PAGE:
What I do here is not outdoor education. We call it 'Deep Nature Connection.' Peter Bergen

“That’s a doorway to a nature connection,” he says. “That’s where the engagement begins. You don’t see or recognize stuff that’s not in your brain.” If the child is interested, Bergen will take her back to the Nature Nook so that they can look up the plant’s Latin name and other information; if not, the exploration has at least begun a pivot towards new knowledge.

That said, the emphasis is on having fun. “It’s all the things you used to do when your parents weren’t around when you were seven, eight, nine years old,” he explains. “Splashing in the water, running fast, looking under rocks, and catching stuff.”

At least, that’s the stuff that Bergen used to do as a kid, spending weekends on his uncle’s rural New Jersey farm. Today’s children often aren’t so privileged. “I actually have kids who say that they’ve forgotten something over there, up by that barn, over the fence,” he says, gesturing about 300 yards away. “I say, ‘Go get it,’ and they’re stunned, because they’ve never ever been that far away from adult supervision and they’re eight years old.”

The program also teaches respect. “Everything that we interface in the field, we look at as a gift,” Bergen says. “If we’re catching worms to go fishing and we know that we’re going to take a life, we say thank you. Something I learned from an elder is the importance of giving something back, and what we do is we get a little piece of hair from the back of our necks. After two days, the kids understand that they give their hair. It pinches a little bit, but there’s no blood. Native American traditions give tobacco and cornmeal. That’s the respect and acknowledgement that it’s an energy exchange.”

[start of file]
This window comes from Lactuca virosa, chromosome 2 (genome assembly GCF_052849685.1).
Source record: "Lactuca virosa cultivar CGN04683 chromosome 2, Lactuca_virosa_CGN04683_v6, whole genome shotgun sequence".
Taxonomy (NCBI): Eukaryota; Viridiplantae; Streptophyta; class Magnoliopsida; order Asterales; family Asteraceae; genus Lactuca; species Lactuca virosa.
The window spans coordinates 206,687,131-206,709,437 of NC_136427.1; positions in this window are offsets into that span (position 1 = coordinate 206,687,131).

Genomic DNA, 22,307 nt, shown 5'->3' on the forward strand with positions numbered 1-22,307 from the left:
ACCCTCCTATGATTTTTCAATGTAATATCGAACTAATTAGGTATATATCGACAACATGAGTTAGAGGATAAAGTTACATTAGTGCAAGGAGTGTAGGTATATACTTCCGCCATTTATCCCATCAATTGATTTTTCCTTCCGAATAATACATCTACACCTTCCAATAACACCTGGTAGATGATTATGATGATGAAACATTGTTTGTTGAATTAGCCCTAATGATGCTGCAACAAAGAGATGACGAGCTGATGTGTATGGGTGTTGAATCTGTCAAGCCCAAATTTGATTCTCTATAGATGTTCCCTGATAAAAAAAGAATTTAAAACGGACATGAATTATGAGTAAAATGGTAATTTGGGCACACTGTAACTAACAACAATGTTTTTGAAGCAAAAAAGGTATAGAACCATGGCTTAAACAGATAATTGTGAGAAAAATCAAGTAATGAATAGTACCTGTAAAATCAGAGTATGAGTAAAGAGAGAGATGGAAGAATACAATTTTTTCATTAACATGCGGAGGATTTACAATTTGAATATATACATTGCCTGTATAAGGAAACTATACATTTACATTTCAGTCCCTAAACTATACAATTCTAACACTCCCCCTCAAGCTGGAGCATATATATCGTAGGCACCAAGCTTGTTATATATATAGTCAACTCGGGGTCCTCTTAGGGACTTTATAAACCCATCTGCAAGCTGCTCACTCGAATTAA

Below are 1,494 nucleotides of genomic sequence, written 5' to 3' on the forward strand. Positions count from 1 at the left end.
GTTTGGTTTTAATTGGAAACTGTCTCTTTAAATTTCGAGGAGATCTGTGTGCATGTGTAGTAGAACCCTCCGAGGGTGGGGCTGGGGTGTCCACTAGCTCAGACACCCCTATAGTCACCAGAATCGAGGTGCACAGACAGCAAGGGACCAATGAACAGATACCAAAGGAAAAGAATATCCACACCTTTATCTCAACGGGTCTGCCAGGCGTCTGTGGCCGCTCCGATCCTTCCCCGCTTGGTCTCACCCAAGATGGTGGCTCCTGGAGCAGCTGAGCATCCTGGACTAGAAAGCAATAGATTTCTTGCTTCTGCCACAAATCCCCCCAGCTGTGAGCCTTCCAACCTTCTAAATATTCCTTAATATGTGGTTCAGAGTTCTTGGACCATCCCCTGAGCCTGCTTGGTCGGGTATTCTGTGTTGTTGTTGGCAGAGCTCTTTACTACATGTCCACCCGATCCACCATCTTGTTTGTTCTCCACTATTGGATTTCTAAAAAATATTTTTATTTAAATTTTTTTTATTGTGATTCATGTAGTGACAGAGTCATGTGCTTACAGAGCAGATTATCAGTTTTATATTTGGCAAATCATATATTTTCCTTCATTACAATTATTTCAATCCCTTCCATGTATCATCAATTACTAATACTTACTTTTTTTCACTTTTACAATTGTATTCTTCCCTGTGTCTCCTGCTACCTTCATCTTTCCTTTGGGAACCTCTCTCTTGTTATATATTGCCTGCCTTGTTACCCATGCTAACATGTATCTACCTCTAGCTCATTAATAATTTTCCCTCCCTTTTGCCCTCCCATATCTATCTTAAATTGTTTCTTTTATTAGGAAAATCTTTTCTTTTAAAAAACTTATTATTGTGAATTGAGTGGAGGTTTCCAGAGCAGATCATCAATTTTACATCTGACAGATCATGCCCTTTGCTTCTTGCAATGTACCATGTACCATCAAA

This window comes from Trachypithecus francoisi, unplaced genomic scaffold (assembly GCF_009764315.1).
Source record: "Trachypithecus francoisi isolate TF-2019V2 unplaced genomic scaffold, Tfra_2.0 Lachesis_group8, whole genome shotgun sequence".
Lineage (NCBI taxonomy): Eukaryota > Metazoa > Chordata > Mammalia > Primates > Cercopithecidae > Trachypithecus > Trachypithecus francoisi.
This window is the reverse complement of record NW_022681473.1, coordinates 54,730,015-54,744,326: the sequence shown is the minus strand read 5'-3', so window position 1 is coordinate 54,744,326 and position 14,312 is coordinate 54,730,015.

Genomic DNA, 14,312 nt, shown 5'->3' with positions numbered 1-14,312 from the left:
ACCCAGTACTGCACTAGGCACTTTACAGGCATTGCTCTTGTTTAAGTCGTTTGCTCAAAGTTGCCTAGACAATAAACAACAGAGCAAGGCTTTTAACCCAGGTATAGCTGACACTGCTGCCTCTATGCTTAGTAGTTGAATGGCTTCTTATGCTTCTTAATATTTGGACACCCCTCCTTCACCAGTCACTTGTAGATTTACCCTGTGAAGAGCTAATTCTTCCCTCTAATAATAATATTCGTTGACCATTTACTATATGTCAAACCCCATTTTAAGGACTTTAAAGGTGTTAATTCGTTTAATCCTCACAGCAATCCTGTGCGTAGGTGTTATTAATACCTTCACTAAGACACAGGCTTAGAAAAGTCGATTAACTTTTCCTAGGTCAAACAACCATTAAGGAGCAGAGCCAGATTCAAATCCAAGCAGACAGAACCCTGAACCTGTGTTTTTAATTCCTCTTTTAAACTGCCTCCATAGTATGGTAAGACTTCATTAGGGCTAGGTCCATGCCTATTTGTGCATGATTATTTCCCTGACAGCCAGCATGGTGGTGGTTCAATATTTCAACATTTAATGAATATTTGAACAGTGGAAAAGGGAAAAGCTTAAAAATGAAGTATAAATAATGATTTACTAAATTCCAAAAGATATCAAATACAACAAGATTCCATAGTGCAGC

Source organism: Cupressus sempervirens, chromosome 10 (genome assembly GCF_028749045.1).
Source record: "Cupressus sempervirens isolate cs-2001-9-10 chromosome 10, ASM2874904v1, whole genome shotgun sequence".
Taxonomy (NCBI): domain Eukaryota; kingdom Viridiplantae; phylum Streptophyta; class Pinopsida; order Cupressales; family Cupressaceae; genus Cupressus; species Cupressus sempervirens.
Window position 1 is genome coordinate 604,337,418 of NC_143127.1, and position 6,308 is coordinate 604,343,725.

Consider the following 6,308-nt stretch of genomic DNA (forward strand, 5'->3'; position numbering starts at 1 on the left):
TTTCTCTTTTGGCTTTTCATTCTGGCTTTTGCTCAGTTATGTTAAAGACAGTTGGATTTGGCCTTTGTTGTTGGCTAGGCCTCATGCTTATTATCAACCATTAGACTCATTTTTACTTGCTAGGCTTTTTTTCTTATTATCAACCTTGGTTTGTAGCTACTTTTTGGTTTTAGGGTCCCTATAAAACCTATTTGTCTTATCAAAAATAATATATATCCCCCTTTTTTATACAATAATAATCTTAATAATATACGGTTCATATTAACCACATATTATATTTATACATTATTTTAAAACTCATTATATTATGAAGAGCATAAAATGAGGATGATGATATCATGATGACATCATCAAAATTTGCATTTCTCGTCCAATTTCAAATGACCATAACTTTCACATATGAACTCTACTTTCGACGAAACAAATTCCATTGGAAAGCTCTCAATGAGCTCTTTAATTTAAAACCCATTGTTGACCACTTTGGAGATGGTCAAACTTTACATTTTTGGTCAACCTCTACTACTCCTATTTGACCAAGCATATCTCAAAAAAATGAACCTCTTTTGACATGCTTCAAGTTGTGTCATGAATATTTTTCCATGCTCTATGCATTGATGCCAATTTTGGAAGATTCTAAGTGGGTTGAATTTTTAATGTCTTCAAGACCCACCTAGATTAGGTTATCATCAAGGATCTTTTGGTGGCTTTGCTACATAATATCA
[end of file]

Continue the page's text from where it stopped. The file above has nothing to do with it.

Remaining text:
Bergen started as what he calls a “brag and drag” docent at the Audubon Canyon Ranch in 1995. He laughs as he explains: “We’d drag the kids around for three hours and brag about everything they saw—and who knows what took.”

These days, he’s deeply involved in the Eight Shields experiential model espoused by naturalist and author Jon Young (What the Robin Knows) and Young’s mentor, Tom Brown, Jr., under both of whom Bergen has studied. Rooted in indigenous storytelling and knowledge-sharing traditions, the Eight Shields model embraces the importance of community in raising kids, the power of storytelling, and questioning what is around you so as to better know it.

“A lot of people go out in nature and have fun on jet skis or fishing or whatever, so they’re right on the edge of nature,” he says. “I know someone who’s an avid fisherman, but he calls the oak tree outside his house ‘a nut tree.’ I grew up with nature because my uncle had a farm, but I didn’t have anyone to tell my story to and I didn’t have anyone asking me questions. And that’s what takes you into the deep nature connection. Knowledge of place—that’s how the Bushmen can survive in such a harsh place [as the Kalahari]. And not just in their lifetimes, but going back generations and generations and generations. Those stories have been told.”

But kids are kids and summer is summer. The important work is fun.

“I don’t think I’ve had any kids here who haven’t had a good time,” he says as he tracks the flight of a bird across the sky.

Article Resources:

Outside in Nature summer sessions run July 7-11 and 21-25, as well as Aug. 11-15.


Be the first to leave a comment!

Leave a Reply

Your email address will not be published. Required fields are marked *

Next Story

Love’s Labors

Story by Gretchen Giles

Read this Story